Source: (2004) In, Roger Hopkins Burke, ed., Hard Cop, Soft Cop: Dilemmas and debates in contemporary policing. Cullompton, UK: Willan Publishing. Pp. 175-189.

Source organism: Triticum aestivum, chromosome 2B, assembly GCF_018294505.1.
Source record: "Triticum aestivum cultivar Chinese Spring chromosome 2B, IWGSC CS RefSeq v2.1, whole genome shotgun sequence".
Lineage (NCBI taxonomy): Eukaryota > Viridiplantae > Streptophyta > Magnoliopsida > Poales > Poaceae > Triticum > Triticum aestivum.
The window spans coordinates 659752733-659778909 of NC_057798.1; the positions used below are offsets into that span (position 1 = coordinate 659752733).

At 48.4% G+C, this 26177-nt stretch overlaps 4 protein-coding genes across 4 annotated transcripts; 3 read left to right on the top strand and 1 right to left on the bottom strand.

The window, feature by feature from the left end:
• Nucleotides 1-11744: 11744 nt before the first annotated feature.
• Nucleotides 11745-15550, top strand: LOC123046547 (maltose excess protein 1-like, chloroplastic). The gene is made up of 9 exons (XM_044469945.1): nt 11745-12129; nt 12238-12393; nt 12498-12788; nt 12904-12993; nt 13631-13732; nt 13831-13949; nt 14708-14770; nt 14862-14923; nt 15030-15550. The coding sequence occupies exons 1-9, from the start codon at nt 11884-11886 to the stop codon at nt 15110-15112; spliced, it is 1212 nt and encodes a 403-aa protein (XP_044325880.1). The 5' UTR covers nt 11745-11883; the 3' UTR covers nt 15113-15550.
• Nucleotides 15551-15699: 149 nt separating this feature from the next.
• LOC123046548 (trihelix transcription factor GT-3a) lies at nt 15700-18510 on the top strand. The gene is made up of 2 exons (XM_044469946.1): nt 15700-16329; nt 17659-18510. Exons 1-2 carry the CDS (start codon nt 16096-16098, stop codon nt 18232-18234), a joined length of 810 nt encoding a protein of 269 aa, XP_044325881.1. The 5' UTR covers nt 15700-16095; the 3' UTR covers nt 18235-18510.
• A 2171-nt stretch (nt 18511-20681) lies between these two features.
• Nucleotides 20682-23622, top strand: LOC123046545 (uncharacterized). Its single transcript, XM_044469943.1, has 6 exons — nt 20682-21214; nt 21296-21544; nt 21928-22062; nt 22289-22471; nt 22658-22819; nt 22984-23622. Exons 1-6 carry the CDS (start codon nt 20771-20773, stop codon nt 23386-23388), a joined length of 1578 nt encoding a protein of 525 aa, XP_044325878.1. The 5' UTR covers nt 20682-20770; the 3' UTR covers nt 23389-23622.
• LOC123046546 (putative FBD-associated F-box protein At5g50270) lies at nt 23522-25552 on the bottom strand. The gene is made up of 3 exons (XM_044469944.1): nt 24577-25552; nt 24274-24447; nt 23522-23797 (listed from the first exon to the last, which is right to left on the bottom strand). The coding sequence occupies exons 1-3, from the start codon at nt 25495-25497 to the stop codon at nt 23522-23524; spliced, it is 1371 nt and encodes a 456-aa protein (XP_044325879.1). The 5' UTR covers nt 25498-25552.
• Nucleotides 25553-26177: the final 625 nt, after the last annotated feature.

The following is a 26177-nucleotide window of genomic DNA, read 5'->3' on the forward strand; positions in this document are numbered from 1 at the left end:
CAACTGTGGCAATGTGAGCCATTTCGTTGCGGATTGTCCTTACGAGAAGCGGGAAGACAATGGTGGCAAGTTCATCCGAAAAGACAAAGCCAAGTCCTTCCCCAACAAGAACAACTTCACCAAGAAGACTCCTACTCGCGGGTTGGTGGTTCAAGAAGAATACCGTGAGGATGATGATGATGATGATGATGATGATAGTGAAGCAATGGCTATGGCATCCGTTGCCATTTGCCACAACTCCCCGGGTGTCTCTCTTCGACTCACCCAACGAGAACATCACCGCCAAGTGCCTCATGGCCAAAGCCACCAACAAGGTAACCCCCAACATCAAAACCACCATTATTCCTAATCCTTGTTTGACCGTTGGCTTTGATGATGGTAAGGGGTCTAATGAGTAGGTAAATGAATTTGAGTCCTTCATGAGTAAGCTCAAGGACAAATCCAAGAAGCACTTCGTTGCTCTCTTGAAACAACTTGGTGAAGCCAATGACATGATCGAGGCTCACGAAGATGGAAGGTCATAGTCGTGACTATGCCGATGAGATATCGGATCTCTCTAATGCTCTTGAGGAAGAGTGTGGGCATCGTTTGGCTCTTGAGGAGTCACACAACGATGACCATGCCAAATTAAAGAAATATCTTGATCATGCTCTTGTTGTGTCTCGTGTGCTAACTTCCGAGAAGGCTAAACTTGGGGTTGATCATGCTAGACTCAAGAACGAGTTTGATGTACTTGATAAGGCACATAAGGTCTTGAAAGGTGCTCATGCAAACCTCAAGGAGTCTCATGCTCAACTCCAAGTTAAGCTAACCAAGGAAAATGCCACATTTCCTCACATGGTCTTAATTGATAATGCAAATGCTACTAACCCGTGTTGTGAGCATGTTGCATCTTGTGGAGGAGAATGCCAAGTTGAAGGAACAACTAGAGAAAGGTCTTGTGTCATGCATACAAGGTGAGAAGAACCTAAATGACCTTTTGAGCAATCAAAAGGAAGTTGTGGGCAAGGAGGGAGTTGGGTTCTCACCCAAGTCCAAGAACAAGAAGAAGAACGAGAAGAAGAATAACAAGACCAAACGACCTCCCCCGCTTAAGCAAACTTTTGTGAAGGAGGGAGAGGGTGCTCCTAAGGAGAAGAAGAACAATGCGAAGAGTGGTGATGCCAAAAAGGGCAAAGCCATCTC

As Mandy Shaw explains, Dordrecht rehabilitation programs take their name from a successful program initiated in Dordrecht, Holland, in 1992. Dordrecht programs offer offenders convicted of burglary in criminal court an alternative to a custodial prison sentence. They are designed to address the root causes of persistent offending through intensive supervision and rehabilitation instead of incarceration. When an offender agrees to participate in a Dordrecht program, it typically involves two program personnel, one from the police service and one from the probation service. Shaw characterizes the Dordrecht model as an extension of restorative justice. Just as the restorative justice approach represents a change in offender-victim interaction after a crime from retribution to restitution so the Dordrecht approach consists of a new interaction between the offender and the police. With all of this in mind, and in a United Kingdom context, Shaw explores the role of the police in the interplay between "hard" and "soft" policing elements of the Dordrecht model.